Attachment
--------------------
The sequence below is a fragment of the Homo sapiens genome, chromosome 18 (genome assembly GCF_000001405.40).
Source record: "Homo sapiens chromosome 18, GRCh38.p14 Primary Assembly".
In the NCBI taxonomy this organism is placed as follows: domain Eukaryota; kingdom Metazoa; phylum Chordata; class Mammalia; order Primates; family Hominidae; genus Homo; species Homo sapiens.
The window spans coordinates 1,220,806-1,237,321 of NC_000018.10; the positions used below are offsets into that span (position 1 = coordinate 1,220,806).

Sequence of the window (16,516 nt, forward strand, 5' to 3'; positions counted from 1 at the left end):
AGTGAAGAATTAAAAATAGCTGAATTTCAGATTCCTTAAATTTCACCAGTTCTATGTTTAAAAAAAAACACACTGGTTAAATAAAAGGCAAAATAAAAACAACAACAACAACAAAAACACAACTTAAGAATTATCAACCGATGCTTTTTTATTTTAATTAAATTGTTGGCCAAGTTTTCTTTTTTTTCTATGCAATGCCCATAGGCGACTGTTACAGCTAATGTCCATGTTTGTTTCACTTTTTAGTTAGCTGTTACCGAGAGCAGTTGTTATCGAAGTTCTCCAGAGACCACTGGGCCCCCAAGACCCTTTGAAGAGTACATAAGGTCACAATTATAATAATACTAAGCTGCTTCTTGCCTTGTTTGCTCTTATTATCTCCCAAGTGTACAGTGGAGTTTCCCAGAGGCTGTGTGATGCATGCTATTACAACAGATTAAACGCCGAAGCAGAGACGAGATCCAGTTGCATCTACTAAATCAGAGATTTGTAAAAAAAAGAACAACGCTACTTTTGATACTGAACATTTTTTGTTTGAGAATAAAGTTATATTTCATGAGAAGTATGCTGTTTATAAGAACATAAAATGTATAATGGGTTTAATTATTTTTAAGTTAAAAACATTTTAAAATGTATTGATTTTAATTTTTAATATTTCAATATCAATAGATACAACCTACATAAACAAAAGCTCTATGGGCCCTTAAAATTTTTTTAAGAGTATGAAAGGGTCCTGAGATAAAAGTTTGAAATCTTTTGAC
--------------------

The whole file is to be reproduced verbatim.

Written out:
The sequence below is a fragment of the Homo sapiens genome, chromosome 18 (genome assembly GCF_000001405.40).
Source record: "Homo sapiens chromosome 18, GRCh38.p14 Primary Assembly".
In the NCBI taxonomy this organism is placed as follows: domain Eukaryota; kingdom Metazoa; phylum Chordata; class Mammalia; order Primates; family Hominidae; genus Homo; species Homo sapiens.
The window spans coordinates 1,220,806-1,237,321 of NC_000018.10; the positions used below are offsets into that span (position 1 = coordinate 1,220,806).

Sequence of the window (16,516 nt, forward strand, 5' to 3'; positions counted from 1 at the left end):
AGTGAAGAATTAAAAATAGCTGAATTTCAGATTCCTTAAATTTCACCAGTTCTATGTTTAAAAAAAAACACACTGGTTAAATAAAAGGCAAAATAAAAACAACAACAACAACAAAAACACAACTTAAGAATTATCAACCGATGCTTTTTTATTTTAATTAAATTGTTGGCCAAGTTTTCTTTTTTTTCTATGCAATGCCCATAGGCGACTGTTACAGCTAATGTCCATGTTTGTTTCACTTTTTAGTTAGCTGTTACCGAGAGCAGTTGTTATCGAAGTTCTCCAGAGACCACTGGGCCCCCAAGACCCTTTGAAGAGTACATAAGGTCACAATTATAATAATACTAAGCTGCTTCTTGCCTTGTTTGCTCTTATTATCTCCCAAGTGTACAGTGGAGTTTCCCAGAGGCTGTGTGATGCATGCTATTACAACAGATTAAACGCCGAAGCAGAGACGAGATCCAGTTGCATCTACTAAATCAGAGATTTGTAAAAAAAAGAACAACGCTACTTTTGATACTGAACATTTTTTGTTTGAGAATAAAGTTATATTTCATGAGAAGTATGCTGTTTATAAGAACATAAAATGTATAATGGGTTTAATTATTTTTAAGTTAAAAACATTTTAAAATGTATTGATTTTAATTTTTAATATTTCAATATCAATAGATACAACCTACATAAACAAAAGCTCTATGGGCCCTTAAAATTTTTTTAAGAGTATGAAAGGGTCCTGAGATAAAAGTTTGAAATCTTTTGAC